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Scolion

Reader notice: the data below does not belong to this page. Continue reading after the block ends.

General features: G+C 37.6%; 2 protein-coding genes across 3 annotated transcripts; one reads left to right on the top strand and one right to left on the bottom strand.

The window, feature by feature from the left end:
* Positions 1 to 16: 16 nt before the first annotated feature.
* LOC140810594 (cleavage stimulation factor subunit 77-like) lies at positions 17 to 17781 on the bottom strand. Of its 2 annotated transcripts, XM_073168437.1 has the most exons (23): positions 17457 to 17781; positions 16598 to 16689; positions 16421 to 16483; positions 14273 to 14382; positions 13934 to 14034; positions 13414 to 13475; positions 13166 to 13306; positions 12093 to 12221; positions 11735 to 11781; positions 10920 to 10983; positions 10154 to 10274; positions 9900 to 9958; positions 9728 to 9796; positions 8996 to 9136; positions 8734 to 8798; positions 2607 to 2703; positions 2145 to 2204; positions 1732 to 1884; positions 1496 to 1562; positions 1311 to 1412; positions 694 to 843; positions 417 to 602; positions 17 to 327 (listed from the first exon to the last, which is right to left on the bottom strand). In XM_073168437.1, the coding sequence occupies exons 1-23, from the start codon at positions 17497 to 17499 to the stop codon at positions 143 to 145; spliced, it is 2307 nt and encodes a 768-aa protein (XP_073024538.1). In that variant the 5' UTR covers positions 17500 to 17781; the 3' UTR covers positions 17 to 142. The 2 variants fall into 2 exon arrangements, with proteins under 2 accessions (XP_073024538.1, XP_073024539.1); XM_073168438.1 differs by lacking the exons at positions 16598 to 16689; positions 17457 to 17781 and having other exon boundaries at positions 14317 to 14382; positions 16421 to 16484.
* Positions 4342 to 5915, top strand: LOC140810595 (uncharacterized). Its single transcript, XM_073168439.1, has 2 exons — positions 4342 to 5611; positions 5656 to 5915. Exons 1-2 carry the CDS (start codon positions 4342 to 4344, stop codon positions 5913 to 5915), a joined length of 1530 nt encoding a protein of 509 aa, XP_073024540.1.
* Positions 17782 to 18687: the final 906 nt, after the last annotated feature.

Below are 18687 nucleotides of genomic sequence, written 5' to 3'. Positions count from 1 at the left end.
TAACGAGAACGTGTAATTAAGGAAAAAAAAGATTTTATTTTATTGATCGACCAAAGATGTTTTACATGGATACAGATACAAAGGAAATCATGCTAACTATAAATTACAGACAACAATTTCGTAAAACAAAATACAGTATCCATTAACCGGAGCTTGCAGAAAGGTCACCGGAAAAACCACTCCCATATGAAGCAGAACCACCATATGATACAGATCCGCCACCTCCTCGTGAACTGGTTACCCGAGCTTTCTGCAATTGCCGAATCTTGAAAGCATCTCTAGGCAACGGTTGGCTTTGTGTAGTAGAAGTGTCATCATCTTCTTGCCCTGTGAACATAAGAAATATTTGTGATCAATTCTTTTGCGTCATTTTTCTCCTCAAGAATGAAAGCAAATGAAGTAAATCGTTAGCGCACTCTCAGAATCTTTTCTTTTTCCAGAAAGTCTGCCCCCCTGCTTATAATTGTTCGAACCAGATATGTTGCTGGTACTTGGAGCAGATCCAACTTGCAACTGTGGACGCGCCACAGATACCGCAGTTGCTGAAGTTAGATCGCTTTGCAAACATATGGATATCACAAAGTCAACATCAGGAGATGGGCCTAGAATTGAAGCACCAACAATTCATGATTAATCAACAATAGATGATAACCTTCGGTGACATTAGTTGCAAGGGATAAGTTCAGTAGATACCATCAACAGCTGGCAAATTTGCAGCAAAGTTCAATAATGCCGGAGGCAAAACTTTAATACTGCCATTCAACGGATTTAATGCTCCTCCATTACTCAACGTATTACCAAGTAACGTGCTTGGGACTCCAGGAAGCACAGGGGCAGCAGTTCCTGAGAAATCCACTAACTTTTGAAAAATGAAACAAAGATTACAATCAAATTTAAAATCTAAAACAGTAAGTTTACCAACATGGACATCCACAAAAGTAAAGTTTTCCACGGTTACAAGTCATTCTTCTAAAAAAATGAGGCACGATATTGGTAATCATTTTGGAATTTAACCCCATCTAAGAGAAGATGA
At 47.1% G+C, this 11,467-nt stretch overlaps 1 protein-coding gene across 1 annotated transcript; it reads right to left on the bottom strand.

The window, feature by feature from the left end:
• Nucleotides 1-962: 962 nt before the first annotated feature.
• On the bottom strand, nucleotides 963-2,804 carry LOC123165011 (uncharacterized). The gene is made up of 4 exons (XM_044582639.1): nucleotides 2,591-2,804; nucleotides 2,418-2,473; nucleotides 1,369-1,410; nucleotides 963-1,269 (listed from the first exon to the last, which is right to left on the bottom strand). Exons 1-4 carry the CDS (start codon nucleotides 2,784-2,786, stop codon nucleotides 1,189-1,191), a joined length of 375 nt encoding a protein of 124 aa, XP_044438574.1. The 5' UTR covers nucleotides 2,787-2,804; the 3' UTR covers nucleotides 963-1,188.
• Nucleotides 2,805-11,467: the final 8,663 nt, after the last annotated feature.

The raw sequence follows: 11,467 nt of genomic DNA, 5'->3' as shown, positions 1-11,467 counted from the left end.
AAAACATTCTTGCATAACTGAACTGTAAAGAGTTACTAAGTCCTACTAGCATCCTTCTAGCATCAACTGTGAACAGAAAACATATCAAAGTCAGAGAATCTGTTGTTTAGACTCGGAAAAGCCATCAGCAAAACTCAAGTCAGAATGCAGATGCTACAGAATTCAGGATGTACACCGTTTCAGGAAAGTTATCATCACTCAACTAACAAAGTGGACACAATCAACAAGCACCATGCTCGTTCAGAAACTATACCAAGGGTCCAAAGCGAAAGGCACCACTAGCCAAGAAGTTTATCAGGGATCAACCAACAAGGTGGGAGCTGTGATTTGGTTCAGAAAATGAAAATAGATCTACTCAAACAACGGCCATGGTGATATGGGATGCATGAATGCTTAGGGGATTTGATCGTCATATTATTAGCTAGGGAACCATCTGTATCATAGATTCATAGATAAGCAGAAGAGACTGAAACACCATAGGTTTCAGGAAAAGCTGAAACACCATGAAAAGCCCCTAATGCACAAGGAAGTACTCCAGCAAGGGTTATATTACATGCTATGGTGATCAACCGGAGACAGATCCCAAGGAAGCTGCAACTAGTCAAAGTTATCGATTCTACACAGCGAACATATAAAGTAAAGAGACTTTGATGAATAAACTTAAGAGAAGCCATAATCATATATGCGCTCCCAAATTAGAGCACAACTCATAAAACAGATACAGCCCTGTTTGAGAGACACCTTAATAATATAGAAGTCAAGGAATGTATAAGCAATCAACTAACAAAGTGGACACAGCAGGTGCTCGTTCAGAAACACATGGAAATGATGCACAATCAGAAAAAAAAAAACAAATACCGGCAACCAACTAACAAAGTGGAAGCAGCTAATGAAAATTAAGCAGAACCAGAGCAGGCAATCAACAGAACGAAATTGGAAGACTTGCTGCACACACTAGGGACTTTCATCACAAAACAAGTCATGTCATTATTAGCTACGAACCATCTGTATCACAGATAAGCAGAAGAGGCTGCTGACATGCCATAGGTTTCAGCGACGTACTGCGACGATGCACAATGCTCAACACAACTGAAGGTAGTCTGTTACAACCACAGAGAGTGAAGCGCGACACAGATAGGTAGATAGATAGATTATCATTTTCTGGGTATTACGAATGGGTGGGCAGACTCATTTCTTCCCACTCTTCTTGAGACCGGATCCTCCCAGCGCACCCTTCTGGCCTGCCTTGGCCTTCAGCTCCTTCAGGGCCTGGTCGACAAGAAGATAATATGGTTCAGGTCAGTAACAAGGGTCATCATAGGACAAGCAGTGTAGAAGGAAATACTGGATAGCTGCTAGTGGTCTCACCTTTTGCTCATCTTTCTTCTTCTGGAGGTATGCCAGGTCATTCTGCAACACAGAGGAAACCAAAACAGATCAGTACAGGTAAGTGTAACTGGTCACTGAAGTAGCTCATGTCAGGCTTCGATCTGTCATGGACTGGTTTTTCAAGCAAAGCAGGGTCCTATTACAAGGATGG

σκόλιον, sc. μέλος). A short lyrical poem, usually consisting of a single strophe, and intended to be sung after dinner over the wine. The ancients ascribed its invention to Terpander, and it received its first development among the Lesbians, and was written by such masters of song as Alcaeus, Sappho, Praxilla, Timocreon, Simonides, and Pindar. The last mentioned, however, gave it a more artistic form, with several strophes, in accordance with the rules of Dorian lyric verse. This class of poetry found a congenial home in the brilliant and lively city of Athens, where, to the very end of the Peloponnesian War, it was the regular custom at banquets, after all had joined in the paean, to pass round a lyre with a twig of myrtle, and to request all guests who had the requisite skill to sing such a song on the spur of the moment. To judge from the specimens that have been preserved, their contents were extremely varied: invocations of the gods, gnomic sayings, frequently with allusions to common proverbs and fables, and the praises of the blessings and pleasures of life. The most famous scolion was that by a certain Callistratus on Harmodius and Aristogiton, who had killed the tyrant Hipparchus, son of Pisistratus. It consists of four strophes, but the last three are only variations of the first. See Harmodius.

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